A three-week insider’s guide to Copenhagen: Food, vintage, events, and transport in the city


The first thing I can recommend for you to do in Copenhagen is get a bike. You might be intimidated at first when you see rush hour bike traffic, but once you give biking a try, the city becomes far more accessible as a whole.

Faster than walking, driving, or using the metro, biking through the city quickly feels normal and easy. You still very well might fall at some point, or swerve a little more than you otherwise would want to, but if disaster strikes (which it has a couple times already for me) the locals have always stopped to help me or my friends back up and riding. Of course, always wear your helmet!

Pro tip: DIS is paired with a company called ABC bikes which offers student discounts per session and has parent/guest rentals for free for up to a week.

The metro is also a SHOCKINGLY great option. Every station and bus I have been in has been clean, quiet, efficient, easy to understand, and generally a great experience at all hours of the day. Although the metro and buses run 24/7, do be aware that past 12 many of the transit rails slow down and you might be waiting for longer than you would during the day.

Pro tip: Although you get a commuter card through DIS to use the metro for the entirety of your session, be aware that if you bring your bike onto the metro, you MUST buy an additional bike ticket using the DSB app for that bike, or else you will be met with a hefty fine (My friend Ava learned this the hard way so you don’t have to).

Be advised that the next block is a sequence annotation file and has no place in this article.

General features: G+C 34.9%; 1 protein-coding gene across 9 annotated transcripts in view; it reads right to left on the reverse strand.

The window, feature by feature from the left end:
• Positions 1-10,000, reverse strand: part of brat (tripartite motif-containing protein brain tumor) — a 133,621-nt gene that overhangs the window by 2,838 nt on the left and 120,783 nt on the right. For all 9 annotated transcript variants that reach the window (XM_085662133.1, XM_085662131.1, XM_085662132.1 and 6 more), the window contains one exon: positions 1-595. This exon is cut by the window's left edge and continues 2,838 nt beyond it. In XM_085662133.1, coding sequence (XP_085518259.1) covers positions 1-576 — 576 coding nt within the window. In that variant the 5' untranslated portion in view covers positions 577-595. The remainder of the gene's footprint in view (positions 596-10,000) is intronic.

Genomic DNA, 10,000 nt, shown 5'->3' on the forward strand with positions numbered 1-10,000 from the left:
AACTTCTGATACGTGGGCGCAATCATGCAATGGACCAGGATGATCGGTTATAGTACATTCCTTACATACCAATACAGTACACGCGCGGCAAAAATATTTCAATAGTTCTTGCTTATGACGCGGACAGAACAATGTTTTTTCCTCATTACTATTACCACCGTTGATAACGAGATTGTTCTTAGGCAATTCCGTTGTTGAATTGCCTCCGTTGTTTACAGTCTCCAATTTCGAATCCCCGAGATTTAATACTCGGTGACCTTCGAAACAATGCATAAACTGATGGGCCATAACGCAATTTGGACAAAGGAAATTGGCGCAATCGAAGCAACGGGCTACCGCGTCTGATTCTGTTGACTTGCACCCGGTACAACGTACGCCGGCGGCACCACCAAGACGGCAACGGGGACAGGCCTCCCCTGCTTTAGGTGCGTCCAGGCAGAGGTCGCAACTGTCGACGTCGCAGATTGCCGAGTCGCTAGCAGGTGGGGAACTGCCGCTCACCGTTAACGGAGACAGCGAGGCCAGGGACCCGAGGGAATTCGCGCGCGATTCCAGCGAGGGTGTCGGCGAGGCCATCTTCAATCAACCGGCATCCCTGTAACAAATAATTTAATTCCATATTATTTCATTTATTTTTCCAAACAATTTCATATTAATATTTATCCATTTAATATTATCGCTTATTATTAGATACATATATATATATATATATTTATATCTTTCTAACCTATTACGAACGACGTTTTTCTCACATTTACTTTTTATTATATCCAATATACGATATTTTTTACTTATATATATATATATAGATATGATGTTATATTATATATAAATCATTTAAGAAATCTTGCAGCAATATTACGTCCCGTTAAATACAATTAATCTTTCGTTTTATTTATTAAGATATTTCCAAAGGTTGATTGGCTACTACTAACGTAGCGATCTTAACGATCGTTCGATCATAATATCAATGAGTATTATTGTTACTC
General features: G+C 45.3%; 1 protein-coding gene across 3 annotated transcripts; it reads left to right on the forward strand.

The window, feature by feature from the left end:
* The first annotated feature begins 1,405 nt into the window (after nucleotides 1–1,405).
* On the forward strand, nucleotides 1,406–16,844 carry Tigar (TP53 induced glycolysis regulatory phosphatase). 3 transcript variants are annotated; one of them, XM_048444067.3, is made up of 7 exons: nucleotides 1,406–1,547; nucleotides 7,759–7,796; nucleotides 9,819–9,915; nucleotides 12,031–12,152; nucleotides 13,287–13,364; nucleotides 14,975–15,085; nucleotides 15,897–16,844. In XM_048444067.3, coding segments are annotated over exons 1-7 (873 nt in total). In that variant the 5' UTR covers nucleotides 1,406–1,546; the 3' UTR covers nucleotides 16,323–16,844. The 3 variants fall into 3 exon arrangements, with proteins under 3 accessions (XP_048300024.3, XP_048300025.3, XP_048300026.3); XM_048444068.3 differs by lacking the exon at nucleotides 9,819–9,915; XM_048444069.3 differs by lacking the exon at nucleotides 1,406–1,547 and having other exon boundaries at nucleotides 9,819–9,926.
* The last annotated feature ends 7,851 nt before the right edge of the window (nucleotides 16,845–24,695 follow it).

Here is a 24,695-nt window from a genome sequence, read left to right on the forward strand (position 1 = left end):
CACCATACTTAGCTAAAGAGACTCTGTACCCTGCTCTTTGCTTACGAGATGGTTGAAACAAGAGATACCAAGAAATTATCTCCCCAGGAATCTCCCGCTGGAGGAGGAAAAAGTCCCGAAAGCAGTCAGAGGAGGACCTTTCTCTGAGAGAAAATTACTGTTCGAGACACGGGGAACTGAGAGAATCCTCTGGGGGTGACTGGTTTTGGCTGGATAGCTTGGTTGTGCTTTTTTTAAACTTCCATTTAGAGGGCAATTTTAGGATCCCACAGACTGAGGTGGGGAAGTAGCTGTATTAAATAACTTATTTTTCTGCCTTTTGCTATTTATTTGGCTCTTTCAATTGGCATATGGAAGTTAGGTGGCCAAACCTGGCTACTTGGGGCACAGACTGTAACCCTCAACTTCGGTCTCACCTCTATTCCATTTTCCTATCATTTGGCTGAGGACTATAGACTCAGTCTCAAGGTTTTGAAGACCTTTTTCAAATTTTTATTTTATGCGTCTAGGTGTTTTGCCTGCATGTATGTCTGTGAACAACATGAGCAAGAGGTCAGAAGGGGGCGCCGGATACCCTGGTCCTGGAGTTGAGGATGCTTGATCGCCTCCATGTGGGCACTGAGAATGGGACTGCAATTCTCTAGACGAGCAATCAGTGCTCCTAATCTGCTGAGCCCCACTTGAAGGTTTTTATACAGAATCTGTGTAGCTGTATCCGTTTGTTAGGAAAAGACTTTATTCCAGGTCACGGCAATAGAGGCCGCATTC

Food and café culture

Copenhagen is synonymous with its food culture. A culture they are rightly very proud of. Although dining out in Copenhagen can be pricey, the Copenhagen food scene is especially unique, with Noma’s influence bringing the best chefs in the world to this one city. Because everywhere seems to just be so good, there are no distinct agreed-upon favorites in the city. However, here are a couple of mine!

  • Reffen: As soon as you get to Copenhagen, someone will mention Reffen. A food market the size of an amusement park, Reffen has every type of cuisine, music, bar, and activity you could think of. Plan on spending a day there and the surrounding neighborhood, which includes rock climbing, contemporary art, and the Noma gardens which you are free to walk throughout!
  • La Banchina
  • Et Cetera
  • Fabro
  • Ch’o Fame
  • Broens Gadekoekken
  • Surt
  • Poulette
  • Hooked
  • Beit Salma
  • Doomsday Deli
  • Ismageriet Ice cream
  • StudioXKitchen
  • Nihao Yao
  • Barr
  • Warpigs
  • Selma
  • Hidden Dim sum


  • Lido: A small and brand new japanese-scandi café that I feel happy to call myself a regular of. Lido opened about a week ago… I have been 4 times.
  • Apotek 57
  • Ø12
  • The Living Room (has a DIS discount)
  • Lille Bakery
  • Atelier September
  • Hart
  • Juno
  • Andersen and Maillard
  • Packhouse
  • Prolog coffee
  • Lille petra café
  • Sonny


Vintage: The vintage scene in Copenhagen is highly curated, with trendier neighborhoods like Nørrebro and Fredriksberg hosting hubs of vintage shops and boutiques. Massive flea markets happen most summer weekends, so be sure to keep an eye on smaller pop-up events across the city. Copenhageners love Facebook, so you can often find events posted there!

  • Thrift Planet: Just a 2-minute walk from the DIS student hub, I visit Thrift Planet more often than I go out to eat. Everything in the store is entirely sourced from Berlin or Milan, and is restocked daily.
  • Chamoi